Fellows Friday TED Fellows

TED Fellow Tal Danino programs bacteria to detect and treat cancer – and make art

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Did you know that bacteria can be programmed as though they were computers? Bioengineer and artist Tal Danino is working out how to instruct bacteria to enter cancerous tumors — where it can detect and treat the disease noninvasively. And when Danino isn’t tinkering with bacteria’s healing potential, he makes artwork with it.

With Danino’s TED talk posted just yesterday, he tells the TED Blog more about bacteria and how the artistic process drives his scientific research.

Tell us about your work in studying and programming bacteria.

There are two really interesting aspects to this. The first is that there’s this entire universe of bacteria inside of you, and in the last five to ten years, there’s been a revolution in figuring out what your microbiome does. It’s a really big part of your identity as well as a part of how you respond to and digest foods, how you develop certain diseases, allergies, and so on. Historically, we’ve thought of bacteria in a negative light and have and worked to maintain sterile environments. Now a lot of the recent research suggests we’ve been too sterile — and that disorders such as allergies, diabetes and obesity are connected to our microbiome. We’ve realized that basically the bacteria in our bodies are usually good, and that they’re a very important part of our health.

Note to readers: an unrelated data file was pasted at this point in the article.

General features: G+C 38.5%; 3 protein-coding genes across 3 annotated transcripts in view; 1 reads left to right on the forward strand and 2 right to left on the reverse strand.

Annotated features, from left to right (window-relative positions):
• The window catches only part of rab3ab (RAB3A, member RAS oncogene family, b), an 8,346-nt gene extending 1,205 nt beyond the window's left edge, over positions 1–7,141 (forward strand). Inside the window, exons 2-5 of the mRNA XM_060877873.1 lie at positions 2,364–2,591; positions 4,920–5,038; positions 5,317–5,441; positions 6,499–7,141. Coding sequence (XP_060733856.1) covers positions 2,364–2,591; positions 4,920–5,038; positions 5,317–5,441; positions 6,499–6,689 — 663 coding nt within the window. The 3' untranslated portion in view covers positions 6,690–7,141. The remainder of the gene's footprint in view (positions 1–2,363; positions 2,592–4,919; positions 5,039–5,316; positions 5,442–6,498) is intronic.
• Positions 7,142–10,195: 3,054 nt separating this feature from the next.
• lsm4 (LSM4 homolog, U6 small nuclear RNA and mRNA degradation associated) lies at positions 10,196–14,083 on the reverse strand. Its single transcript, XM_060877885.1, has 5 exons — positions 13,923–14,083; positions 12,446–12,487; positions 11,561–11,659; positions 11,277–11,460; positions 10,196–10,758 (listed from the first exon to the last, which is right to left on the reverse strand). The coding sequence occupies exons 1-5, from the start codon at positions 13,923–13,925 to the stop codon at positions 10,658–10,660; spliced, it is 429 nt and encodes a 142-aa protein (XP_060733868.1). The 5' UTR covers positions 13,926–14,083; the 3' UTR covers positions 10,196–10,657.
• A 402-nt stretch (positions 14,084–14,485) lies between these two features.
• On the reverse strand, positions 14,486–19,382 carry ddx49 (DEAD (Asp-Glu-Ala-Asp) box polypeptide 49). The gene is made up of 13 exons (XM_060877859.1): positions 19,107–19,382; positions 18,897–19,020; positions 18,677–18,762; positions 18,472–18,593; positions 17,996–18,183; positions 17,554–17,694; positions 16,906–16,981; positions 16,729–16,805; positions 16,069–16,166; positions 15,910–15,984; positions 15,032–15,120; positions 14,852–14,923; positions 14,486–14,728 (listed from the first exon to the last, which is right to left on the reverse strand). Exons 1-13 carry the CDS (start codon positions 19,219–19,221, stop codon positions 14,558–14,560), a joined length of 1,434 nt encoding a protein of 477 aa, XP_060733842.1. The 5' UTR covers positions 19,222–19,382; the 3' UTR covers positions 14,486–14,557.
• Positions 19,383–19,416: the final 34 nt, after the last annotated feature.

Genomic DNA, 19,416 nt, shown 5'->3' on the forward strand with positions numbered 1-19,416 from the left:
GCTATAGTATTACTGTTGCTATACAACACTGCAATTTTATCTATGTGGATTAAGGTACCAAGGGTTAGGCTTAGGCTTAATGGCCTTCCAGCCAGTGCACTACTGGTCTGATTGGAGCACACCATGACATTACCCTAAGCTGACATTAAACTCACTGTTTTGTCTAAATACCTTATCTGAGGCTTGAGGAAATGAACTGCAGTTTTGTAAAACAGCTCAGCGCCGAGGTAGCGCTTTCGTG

Do we know exactly why bacteria are so important to our health?

We don’t yet. We know a lot, and every week we find out a new fact. For example, we now know that the way that you were delivered when you were born — whether it was by caesarian section or traditionally — affects frequency of allergies, or that if you take antibiotics often in the early years of your life it can affect health processes down the road, such as development of asthma. If you grew up with a dog, for example, studies have shown you are less likely to develop allergies or asthma, because dogs can spread bacteria around that develop the immune system and help it to mature when you’re younger.

In my work, we are not only recognizing the importance of bacteria, but we are changing them. There’s this whole other revolution in which we are learning how to program life, similar to how we program computers.